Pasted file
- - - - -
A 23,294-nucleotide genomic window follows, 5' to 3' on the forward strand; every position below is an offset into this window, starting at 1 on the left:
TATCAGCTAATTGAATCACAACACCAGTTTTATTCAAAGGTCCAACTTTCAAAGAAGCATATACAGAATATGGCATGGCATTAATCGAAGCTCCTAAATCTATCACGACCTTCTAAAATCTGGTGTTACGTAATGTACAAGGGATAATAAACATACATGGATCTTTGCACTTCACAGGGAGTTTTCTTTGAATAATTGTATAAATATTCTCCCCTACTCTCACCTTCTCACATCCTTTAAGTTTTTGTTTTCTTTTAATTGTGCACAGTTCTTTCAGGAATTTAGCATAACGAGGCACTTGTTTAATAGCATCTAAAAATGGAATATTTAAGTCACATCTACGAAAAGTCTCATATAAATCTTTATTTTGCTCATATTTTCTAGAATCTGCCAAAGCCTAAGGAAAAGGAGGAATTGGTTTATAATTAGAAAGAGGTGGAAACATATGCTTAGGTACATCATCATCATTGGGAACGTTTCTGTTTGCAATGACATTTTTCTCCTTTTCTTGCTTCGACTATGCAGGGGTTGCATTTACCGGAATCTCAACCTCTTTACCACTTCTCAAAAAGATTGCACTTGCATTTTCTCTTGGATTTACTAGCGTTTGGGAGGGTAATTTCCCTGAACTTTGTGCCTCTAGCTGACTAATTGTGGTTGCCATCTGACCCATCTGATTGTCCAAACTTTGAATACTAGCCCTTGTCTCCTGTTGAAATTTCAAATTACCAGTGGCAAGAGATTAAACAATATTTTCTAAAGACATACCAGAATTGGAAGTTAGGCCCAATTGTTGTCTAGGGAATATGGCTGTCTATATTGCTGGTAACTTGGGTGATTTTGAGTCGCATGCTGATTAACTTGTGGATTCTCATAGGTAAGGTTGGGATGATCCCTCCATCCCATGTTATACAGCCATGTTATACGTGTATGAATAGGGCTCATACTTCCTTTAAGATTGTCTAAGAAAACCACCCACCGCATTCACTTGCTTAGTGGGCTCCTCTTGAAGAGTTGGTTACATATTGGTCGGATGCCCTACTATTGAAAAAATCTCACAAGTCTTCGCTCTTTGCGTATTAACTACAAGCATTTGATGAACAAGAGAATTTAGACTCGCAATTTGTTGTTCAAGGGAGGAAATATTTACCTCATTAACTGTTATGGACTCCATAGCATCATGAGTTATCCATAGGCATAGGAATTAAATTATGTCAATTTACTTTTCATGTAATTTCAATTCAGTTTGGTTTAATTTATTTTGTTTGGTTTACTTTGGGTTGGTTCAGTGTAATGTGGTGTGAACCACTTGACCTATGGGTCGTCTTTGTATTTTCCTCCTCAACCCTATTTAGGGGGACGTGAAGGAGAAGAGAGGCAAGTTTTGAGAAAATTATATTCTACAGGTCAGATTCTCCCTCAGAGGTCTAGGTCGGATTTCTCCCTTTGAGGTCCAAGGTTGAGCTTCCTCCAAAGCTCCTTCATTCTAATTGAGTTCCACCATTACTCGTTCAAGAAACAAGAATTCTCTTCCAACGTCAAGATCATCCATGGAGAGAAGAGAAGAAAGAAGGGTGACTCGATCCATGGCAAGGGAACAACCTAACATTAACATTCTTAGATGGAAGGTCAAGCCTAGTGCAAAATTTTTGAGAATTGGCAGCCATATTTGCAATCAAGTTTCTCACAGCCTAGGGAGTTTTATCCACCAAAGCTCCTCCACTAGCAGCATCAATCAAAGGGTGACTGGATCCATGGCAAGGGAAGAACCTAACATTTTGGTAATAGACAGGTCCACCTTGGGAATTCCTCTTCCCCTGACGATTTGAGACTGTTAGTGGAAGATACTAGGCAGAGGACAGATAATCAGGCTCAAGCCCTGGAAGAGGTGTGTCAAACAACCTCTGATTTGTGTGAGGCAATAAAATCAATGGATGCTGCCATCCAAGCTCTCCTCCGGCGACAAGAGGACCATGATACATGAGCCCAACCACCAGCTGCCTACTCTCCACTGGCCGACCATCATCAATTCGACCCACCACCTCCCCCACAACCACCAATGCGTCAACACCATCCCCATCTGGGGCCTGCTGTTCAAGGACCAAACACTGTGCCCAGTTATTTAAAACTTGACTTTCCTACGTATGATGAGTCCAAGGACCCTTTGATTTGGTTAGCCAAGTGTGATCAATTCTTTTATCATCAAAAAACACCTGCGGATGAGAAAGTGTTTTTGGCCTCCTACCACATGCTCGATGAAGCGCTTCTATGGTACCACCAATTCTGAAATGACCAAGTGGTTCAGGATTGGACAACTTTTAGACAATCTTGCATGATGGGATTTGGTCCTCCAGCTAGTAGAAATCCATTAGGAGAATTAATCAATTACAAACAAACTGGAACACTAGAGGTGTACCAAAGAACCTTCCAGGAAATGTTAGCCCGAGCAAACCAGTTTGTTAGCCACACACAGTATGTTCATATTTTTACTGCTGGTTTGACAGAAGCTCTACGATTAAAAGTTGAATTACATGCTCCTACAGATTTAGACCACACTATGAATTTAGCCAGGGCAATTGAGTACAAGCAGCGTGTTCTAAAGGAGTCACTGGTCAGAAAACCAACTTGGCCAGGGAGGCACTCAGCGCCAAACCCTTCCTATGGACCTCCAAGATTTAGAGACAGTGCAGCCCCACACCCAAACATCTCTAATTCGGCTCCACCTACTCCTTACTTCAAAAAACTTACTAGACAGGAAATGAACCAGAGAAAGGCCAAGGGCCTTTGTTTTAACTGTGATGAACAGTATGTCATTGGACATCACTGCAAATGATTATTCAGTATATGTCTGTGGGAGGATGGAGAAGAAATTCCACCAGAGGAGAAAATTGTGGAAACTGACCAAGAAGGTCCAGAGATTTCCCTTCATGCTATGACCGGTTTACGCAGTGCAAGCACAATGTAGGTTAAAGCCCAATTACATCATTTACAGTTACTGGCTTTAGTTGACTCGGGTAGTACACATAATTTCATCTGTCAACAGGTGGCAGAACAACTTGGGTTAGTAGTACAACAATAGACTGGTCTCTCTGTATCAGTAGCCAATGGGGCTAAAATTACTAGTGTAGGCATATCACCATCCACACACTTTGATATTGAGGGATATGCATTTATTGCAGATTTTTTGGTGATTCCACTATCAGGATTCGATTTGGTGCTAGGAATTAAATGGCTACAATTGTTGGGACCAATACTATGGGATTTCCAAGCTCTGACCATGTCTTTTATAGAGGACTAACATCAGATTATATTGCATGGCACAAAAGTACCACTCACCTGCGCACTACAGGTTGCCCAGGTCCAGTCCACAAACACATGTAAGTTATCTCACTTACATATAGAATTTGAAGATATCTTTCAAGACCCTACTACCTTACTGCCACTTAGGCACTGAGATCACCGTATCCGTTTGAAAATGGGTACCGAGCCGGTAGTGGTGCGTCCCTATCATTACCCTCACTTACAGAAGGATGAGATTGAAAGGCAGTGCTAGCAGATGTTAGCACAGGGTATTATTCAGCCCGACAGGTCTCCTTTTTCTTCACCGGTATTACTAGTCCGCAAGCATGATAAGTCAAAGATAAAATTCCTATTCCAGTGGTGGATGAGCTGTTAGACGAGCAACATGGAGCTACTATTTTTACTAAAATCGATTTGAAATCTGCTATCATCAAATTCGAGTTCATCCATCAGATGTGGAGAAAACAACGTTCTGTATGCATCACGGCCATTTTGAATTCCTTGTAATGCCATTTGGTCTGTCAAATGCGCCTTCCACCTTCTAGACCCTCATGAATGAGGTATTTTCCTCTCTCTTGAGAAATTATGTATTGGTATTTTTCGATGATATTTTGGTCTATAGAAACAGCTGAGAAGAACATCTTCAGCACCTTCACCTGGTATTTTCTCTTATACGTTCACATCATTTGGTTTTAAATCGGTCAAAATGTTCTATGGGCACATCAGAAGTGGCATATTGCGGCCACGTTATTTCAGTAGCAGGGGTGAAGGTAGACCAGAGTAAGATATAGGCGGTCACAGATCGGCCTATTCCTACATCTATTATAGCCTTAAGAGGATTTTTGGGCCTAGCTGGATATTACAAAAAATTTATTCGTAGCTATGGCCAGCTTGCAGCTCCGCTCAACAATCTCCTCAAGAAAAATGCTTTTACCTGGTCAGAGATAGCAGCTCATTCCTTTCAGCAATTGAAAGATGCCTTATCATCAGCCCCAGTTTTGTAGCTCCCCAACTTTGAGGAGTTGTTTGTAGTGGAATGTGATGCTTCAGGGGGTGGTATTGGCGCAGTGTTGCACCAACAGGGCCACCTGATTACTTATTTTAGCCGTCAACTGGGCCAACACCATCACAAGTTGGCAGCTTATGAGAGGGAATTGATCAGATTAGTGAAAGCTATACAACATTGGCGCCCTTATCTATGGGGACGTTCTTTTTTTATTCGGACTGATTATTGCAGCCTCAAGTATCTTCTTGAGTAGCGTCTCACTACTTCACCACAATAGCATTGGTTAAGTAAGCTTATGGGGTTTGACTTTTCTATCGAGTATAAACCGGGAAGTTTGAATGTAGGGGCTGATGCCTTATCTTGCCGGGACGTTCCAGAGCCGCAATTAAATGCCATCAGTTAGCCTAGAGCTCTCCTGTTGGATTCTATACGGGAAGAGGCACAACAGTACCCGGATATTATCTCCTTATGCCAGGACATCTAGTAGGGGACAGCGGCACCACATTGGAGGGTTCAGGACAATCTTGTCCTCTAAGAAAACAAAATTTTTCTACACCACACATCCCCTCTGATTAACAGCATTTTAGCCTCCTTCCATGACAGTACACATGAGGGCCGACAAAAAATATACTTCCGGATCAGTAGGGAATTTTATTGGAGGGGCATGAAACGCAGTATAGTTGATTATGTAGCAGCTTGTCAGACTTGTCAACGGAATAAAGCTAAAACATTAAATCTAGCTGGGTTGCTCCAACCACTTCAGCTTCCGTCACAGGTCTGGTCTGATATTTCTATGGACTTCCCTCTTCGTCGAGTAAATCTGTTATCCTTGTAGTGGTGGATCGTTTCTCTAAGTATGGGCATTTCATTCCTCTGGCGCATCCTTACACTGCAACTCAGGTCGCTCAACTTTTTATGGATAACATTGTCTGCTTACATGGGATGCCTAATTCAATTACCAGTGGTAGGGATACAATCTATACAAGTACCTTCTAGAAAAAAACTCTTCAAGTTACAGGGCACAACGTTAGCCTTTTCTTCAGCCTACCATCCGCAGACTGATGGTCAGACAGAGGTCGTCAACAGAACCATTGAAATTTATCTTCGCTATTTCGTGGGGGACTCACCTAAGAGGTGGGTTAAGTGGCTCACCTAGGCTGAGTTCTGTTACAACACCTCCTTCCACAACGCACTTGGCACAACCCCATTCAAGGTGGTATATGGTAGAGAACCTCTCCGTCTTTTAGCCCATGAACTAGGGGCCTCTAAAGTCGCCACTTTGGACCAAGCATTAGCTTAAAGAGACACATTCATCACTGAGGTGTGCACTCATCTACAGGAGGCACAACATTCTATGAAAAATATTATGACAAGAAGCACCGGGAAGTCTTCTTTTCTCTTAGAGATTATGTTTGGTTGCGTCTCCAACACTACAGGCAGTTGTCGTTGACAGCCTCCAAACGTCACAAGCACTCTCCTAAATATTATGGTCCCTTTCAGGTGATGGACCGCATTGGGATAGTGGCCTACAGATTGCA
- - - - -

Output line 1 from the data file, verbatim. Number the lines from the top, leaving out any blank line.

A 23,294-nucleotide genomic window follows, 5' to 3' on the forward strand; every position below is an offset into this window, starting at 1 on the left: